- Phishing – a kind of plotting that convinces users to voluntarily provide their own sensitive or confidential data (e.g. bank account details) in response to requests that seem to come from legitimate sources. As with DDoS and other cybercrimes, the financial sector is the most attacked by this type of social engineering which comprises 41% of all incidents.
- Insider attacks – this is probably the most undetectable type of cybercrime since it is carried out by a former employee, contractor, or partner who has legitimate access to a firm’s systems. The average annual cost of insider threats was highest for the financial services sector at $14.5 million in 2020.
- Advanced persistent threats (APTs) – a cyber-incident where an infiltrator remains undetected for a prolonged time while stealing confidential or sensitive data and avoiding the triggering of countermeasures. ATPs accounted for half of all supply chain attacks in the financial industry in 2020 according to European Union Cybersecurity Agency (ENISA).
Key Regulatory Frameworks
Going back to the case of the Morris worm, Robert T. Morris was the first person to be convicted under the 1986 Computer Fraud and Abuse Act. Today, technology is more advanced, financial markets have become more interconnected than ever, and, therefore, cyberattacks have also evolved not necessarily in number, but in size and complexity. Subsequently, new regulations and laws have evolved to directly or indirectly govern the cybersecurity management of businesses.
Different countries have differing laws, regulations, and standards related to cybersecurity. Two of the well-known standards in the field are the National Institute of Standards and Technology (NIST) framework and ISO 27001. While the former mainly concerns the businesses operating in the US, the latter is an international standard – both for identifying and managing cybersecurity risks of any type for any organization. While these frameworks are voluntary, they can help businesses in protecting their assets such as financial information, employee or third-party details, and intellectual property.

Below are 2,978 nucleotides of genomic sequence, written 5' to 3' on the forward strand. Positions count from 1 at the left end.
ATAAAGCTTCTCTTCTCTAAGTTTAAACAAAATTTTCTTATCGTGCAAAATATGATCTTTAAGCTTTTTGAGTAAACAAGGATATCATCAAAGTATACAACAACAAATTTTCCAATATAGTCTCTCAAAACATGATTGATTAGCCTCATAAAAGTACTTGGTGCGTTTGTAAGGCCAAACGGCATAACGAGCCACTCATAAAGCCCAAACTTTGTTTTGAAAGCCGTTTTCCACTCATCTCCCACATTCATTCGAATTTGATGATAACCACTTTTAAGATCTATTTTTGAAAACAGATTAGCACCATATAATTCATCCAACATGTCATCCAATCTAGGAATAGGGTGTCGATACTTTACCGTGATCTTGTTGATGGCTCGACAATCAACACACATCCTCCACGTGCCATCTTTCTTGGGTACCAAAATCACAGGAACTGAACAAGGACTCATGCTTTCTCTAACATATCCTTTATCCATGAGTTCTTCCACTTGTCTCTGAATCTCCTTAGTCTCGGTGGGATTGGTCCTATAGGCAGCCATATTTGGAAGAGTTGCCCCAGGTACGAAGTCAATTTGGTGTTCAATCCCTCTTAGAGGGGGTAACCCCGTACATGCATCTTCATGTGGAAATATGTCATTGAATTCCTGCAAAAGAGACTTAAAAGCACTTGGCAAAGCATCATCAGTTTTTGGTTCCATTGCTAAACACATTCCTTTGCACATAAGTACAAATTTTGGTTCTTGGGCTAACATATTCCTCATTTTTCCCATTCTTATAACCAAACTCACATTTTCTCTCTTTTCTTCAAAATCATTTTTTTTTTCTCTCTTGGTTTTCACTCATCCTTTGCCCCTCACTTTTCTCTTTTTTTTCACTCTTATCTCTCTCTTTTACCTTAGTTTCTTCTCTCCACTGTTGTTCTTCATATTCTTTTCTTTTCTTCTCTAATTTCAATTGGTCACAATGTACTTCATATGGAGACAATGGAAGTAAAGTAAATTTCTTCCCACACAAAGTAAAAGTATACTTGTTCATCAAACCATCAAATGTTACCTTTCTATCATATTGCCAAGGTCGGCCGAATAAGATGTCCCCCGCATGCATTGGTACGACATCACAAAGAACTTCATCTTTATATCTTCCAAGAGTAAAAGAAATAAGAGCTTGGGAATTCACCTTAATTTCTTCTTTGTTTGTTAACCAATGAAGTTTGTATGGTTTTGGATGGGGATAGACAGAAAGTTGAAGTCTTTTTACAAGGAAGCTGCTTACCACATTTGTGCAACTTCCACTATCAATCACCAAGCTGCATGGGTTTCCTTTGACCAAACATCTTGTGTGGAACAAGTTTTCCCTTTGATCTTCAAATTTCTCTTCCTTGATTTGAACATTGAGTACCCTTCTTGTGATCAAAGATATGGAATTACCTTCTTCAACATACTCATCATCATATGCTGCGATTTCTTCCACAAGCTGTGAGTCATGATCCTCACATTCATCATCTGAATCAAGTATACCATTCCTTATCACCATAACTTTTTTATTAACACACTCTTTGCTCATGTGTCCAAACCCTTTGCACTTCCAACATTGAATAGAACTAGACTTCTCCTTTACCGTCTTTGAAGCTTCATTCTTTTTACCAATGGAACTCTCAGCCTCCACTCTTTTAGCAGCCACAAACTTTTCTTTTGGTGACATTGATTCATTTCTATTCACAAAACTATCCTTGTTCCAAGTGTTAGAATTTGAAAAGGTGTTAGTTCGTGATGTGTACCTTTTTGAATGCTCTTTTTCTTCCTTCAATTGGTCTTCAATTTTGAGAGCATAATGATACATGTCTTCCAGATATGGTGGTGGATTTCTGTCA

Perhaps the most famous regulatory framework applying to cybersecurity is the General Data Protection Regulation (GDPR) of the European Union (EU). The purpose of the GDPR is to enable and regulate any business that uses, processes, or stores EU residents’ personal data in order to protect the private information of citizens of the Union. The GDPR includes certain requirements from member states regarding cybersecurity certification and defines penalties for violations of the data protection rules. Moreover, the definition of personal information under the regulation is wider than several other national cybersecurity frameworks including location, IP address, and cookies in addition to other personal information such as biometric data, racial, ethnic, and political opinions data, or sexual orientation.
Cybersecurity is an ever-evolving field with substantially greater relevance for financial institutions. Although legislation has not been very proactive in comparison to technological developments, it is likely that more and more legal and regulatory instruments will emerge to help businesses manage cyber-risks. Meanwhile, banks and other financial institutions not only need to invest in measures to comply with this legislation but also should focus on education and awareness of clients and employees in order to commensurately respond to increasing cybersecurity risks.